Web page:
As far as I know, some cables should not be disconnected from computer while it and/or the device is running and persistent hardware damage can occur if they are unplugged errorneously.

Currently the table is like this:

  • USB, Firewire, Ethernet, HDMI - can connect and disconnect without caution;
  • VGA Monitor - OK;
  • Serial port (COM) - OK probably;
  • SATA - should be more or less OK;
  • IDE, PS/2 - not recommended;
  • Parallel port (LPT) - very not recommended;
  • CPU, RAM, PCI, motherboard to PSU slot, ... - I don't know.

I tried or seen hot disconnections for all mentioned above (expect of LPT and the last point) without any problems.

Why the slow or device can be damaged by sudden disconnection? What happens when some (not all) pins are not connected?

Does it still apply for ( LPT or PS/2 or IDE ) USB adapters? Can they also be damaged or "unplugged cable => burned port" is only for old legacy hardware?

Can a cable with damaged wires (but without any short circuits) damage the port or device?

Note: just software issues (data loss, operating system crash) is out of scope in this question. It's only about hardware failures that cannot be fixed without bying things.

  • \$\begingroup\$ Actually hot-swapping is not OK for VGA and COM and although many devices are designed to survive hot-swapping, but it's not a mandatory feature. \$\endgroup\$
    – AndrejaKo
    Dec 8, 2012 at 20:29
  • \$\begingroup\$ The worst I have had with VGA hot-swapping, together with broken video drivers, were some messed-up resolutions when one reconnected the display. But then, YMMV and some equipment might be badly designed. \$\endgroup\$
    – Renan
    Dec 8, 2012 at 20:41
  • \$\begingroup\$ I've never seen hot-swapping an LPT, COM, or PS/2 port do any damage or fail in any way in over two decades. \$\endgroup\$
    – user207421
    Dec 8, 2012 at 23:16
  • 2
    \$\begingroup\$ COM and LPT are MS-DOS language. Outside of Wintel, they are called serial and parallel. Serial ports that do not hot plug are garbage. An important use case for serial ports is to serve as a more or less hidden instrumentation interface to equipment where you can plug in a terminal at any time. \$\endgroup\$
    – Kaz
    Dec 9, 2012 at 0:32

2 Answers 2


I think it is threefold:

  1. When power supply of various IC's is not connected before signals on other pins, the semiconductor can act as a thyristor between power supply rails, which results in short circuit the PSU (failing the whole PC) and high power dissipation or blowing the chip(s on the device).

  2. The computer for many devices just isn't aware of them being plugged or unplugged. The operating system will not be able to use it as it is unaware of its existence OR the operating system is trying to use a device that is no longer available. Only few buses are able to cope with hot plugging (eg. USB).

  3. (inductive) power surges due to unplugging can easily blow poorly designed hardware. I blew out the DAC's on my video processor once...

  • \$\begingroup\$ Can "2." permanently damage the hardware? \$\endgroup\$
    – Vi0
    Dec 8, 2012 at 20:30
  • 1
    \$\begingroup\$ Actually most newer connection methods work fine with hot-swapping or are modified to survive it. SATA is hot-swappable (but cheaper chipsets may not have driver support), FireWire is hot-swappable, HDMI is hot swappable, DisplayPort and so on. \$\endgroup\$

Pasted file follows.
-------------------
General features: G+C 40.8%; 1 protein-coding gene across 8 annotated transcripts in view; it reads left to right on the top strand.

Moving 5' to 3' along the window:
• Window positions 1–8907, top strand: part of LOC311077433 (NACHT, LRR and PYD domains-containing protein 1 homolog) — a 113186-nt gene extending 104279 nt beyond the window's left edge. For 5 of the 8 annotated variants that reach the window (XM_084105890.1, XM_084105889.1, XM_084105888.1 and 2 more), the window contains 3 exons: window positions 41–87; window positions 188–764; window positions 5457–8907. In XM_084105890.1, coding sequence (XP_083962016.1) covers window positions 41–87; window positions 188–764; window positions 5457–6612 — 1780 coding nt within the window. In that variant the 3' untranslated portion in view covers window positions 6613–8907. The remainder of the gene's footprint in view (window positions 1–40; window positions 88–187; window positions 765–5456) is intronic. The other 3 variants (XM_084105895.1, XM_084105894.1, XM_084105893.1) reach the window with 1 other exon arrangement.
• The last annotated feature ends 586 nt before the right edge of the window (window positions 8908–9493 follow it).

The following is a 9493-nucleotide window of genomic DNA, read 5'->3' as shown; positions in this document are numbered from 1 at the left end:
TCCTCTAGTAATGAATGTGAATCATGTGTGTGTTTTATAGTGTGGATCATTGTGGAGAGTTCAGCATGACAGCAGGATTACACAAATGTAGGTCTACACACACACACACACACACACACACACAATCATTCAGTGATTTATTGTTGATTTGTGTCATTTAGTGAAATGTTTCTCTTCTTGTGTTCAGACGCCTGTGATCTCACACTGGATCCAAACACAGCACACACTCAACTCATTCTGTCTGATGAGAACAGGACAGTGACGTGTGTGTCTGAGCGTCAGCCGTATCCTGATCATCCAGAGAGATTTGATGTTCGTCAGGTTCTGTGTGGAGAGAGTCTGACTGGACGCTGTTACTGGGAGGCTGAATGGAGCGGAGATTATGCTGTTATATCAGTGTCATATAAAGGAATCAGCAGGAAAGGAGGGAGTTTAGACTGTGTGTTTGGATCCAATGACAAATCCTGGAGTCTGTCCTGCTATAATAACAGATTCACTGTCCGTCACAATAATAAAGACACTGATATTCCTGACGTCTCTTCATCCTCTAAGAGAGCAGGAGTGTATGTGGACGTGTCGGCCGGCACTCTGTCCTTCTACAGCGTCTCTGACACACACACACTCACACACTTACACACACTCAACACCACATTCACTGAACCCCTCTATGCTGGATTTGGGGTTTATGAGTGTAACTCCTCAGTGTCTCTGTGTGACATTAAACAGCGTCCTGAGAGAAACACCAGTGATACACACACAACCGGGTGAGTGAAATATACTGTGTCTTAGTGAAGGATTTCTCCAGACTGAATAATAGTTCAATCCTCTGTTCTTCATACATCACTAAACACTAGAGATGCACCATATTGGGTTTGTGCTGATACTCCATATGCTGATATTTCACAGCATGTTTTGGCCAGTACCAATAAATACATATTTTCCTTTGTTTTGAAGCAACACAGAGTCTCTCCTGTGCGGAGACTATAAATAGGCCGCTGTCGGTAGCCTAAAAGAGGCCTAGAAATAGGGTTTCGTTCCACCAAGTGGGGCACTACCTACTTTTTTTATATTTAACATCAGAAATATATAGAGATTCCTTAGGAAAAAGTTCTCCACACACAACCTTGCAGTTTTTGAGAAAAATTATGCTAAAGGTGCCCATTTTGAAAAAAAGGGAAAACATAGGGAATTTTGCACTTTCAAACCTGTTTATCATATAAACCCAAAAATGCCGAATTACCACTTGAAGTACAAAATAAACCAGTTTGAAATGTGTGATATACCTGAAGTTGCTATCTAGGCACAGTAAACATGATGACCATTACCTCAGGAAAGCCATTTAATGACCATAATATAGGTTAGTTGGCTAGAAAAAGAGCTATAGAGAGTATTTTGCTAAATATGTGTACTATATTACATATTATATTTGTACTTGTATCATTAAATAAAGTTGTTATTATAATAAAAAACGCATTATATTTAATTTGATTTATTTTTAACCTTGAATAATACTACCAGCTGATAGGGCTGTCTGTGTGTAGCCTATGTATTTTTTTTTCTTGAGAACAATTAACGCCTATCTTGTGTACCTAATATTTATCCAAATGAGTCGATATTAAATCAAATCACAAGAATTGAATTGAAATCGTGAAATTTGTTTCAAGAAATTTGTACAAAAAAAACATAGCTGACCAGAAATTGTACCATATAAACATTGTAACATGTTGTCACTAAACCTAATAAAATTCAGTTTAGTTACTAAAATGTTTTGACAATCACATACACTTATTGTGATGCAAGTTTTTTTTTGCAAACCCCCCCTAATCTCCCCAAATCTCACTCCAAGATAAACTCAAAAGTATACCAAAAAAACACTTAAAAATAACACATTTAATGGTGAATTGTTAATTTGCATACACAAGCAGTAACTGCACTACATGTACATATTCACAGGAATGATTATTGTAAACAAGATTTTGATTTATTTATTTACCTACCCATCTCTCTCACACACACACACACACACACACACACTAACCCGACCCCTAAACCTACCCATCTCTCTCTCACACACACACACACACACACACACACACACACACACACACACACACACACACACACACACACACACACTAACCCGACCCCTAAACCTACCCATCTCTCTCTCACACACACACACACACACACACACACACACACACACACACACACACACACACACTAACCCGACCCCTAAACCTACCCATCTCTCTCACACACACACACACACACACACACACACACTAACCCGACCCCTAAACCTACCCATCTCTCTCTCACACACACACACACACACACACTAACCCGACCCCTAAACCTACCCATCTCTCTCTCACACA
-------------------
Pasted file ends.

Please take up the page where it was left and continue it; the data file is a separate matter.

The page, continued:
– AndrejaKo
    Dec 8, 2012 at 20:31
  • \$\begingroup\$ @Vio no "2." cannot bring permanent damage, but "1." can. BTW "2." is the result of "1." \$\endgroup\$
    – jippie
    Dec 8, 2012 at 20:33

I can see 2 major reasons:

1. Software issues

With the CPU, RAM, PCI cards etc... they are enumerated and configured by the system upon boot-up (by the BIOS or equivalent firmware) and by the operating system (which should support hotplugging/hot-swapping).

USB, HDMI, Ethernet etc... are designed for hotplugging and thus there is appropriate support in the operating system.

2. Hardware issues

If the interface and power pins are not designed to provide hotplugging, they might see a large inrush current and some noise or distorted signals which can be harmful (e.g. cause an operating system crash) or downright destructive.

This application note explains a little more on how it's possible:

When a line card is plugged into a live backplane, the card's discharged power supply filter capacitors present a low impedance and demand a large, sudden "inrush" current. This sudden high load can cause the backplane's power supply to collapse.

If your connector only carries data (no power) then this is much less of an issue. (I thought Ethernet would be a case, but with Power over Ethernet it's still hot-swappable)

  • 1
    \$\begingroup\$ Ethernet can carry power too and PoE is hot-swappable. \$\endgroup\$
    – AndrejaKo
    Dec 8, 2012 at 20:32
  • 1
    \$\begingroup\$ Many modern OS's can cope with hot-plugging CPU's and RAM. Although it rarely happens on physical hardware, it is pretty common in Virtual Machines (or specialized server hardware). \$\endgroup\$
    – jippie
    Dec 8, 2012 at 20:35
  • 1
    \$\begingroup\$ @Vio I would guess 'no' since most home PCs are not designed for hot-swapping those (it's mostly found on very high-end servers). \$\endgroup\$
    – Renan
    Dec 8, 2012 at 20:37
  • 1
    \$\begingroup\$ @Vi0 yes unplugging the VGA cable. As a matter of fact (I coincidentally got to work at the board manufacturer a while later), that particular board had a redesign to prevent just that problem. But that doesn't assure other designs or other ports can't have that very problem. \$\endgroup\$
    – jippie
    Dec 8, 2012 at 20:48
  • 1
    \$\begingroup\$ I would strongly advice against unplugging hardware that isn't designed for it. <SNIP> – jippie 6 mins ago \$\endgroup\$
    – jippie
    Dec 8, 2012 at 20:49

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